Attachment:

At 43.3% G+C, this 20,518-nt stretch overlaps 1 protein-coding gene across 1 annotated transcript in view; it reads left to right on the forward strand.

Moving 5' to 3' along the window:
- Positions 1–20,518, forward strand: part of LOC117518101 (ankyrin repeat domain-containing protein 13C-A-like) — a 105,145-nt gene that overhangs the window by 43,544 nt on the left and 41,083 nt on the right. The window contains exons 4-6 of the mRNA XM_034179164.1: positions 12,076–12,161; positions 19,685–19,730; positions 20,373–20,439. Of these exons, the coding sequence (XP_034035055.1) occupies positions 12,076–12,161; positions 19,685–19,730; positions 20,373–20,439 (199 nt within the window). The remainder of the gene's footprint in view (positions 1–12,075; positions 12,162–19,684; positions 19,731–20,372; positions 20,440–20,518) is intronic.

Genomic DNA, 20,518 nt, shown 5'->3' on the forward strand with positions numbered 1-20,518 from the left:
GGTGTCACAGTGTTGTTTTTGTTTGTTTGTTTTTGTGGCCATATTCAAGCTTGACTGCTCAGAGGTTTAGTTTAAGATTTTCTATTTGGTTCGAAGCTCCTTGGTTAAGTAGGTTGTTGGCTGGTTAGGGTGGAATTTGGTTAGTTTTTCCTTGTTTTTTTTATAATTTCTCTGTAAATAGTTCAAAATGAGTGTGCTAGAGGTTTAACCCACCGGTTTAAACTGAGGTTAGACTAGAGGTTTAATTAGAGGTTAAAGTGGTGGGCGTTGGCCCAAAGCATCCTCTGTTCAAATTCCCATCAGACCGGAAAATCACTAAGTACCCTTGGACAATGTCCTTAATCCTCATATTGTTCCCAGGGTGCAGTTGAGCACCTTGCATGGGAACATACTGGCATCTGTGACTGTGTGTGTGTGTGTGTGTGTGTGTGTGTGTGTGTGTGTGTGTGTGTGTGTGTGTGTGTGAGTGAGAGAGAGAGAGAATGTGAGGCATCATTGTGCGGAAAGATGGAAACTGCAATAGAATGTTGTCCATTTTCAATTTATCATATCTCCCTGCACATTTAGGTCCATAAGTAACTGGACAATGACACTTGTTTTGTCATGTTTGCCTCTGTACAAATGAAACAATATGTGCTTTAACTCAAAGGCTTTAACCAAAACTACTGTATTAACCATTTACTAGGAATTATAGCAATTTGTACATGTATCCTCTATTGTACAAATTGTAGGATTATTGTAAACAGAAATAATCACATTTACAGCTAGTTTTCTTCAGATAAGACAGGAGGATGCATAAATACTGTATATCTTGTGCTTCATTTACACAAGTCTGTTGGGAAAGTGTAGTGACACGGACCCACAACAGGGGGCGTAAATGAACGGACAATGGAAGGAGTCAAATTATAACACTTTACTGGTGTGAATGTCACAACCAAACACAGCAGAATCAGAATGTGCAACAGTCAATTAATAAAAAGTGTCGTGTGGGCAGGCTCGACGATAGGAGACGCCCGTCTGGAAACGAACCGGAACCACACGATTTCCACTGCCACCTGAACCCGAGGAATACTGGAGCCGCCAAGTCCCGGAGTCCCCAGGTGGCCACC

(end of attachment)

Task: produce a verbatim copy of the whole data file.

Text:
At 43.3% G+C, this 20,518-nt stretch overlaps 1 protein-coding gene across 1 annotated transcript in view; it reads left to right on the forward strand.

Moving 5' to 3' along the window:
- Positions 1–20,518, forward strand: part of LOC117518101 (ankyrin repeat domain-containing protein 13C-A-like) — a 105,145-nt gene that overhangs the window by 43,544 nt on the left and 41,083 nt on the right. The window contains exons 4-6 of the mRNA XM_034179164.1: positions 12,076–12,161; positions 19,685–19,730; positions 20,373–20,439. Of these exons, the coding sequence (XP_034035055.1) occupies positions 12,076–12,161; positions 19,685–19,730; positions 20,373–20,439 (199 nt within the window). The remainder of the gene's footprint in view (positions 1–12,075; positions 12,162–19,684; positions 19,731–20,372; positions 20,440–20,518) is intronic.

Genomic DNA, 20,518 nt, shown 5'->3' on the forward strand with positions numbered 1-20,518 from the left:
GGTGTCACAGTGTTGTTTTTGTTTGTTTGTTTTTGTGGCCATATTCAAGCTTGACTGCTCAGAGGTTTAGTTTAAGATTTTCTATTTGGTTCGAAGCTCCTTGGTTAAGTAGGTTGTTGGCTGGTTAGGGTGGAATTTGGTTAGTTTTTCCTTGTTTTTTTTATAATTTCTCTGTAAATAGTTCAAAATGAGTGTGCTAGAGGTTTAACCCACCGGTTTAAACTGAGGTTAGACTAGAGGTTTAATTAGAGGTTAAAGTGGTGGGCGTTGGCCCAAAGCATCCTCTGTTCAAATTCCCATCAGACCGGAAAATCACTAAGTACCCTTGGACAATGTCCTTAATCCTCATATTGTTCCCAGGGTGCAGTTGAGCACCTTGCATGGGAACATACTGGCATCTGTGACTGTGTGTGTGTGTGTGTGTGTGTGTGTGTGTGTGTGTGTGTGTGTGTGTGTGTGTGTGTGAGTGAGAGAGAGAGAGAATGTGAGGCATCATTGTGCGGAAAGATGGAAACTGCAATAGAATGTTGTCCATTTTCAATTTATCATATCTCCCTGCACATTTAGGTCCATAAGTAACTGGACAATGACACTTGTTTTGTCATGTTTGCCTCTGTACAAATGAAACAATATGTGCTTTAACTCAAAGGCTTTAACCAAAACTACTGTATTAACCATTTACTAGGAATTATAGCAATTTGTACATGTATCCTCTATTGTACAAATTGTAGGATTATTGTAAACAGAAATAATCACATTTACAGCTAGTTTTCTTCAGATAAGACAGGAGGATGCATAAATACTGTATATCTTGTGCTTCATTTACACAAGTCTGTTGGGAAAGTGTAGTGACACGGACCCACAACAGGGGGCGTAAATGAACGGACAATGGAAGGAGTCAAATTATAACACTTTACTGGTGTGAATGTCACAACCAAACACAGCAGAATCAGAATGTGCAACAGTCAATTAATAAAAAGTGTCGTGTGGGCAGGCTCGACGATAGGAGACGCCCGTCTGGAAACGAACCGGAACCACACGATTTCCACTGCCACCTGAACCCGAGGAATACTGGAGCCGCCAAGTCCCGGAGTCCCCAGGTGGCCACC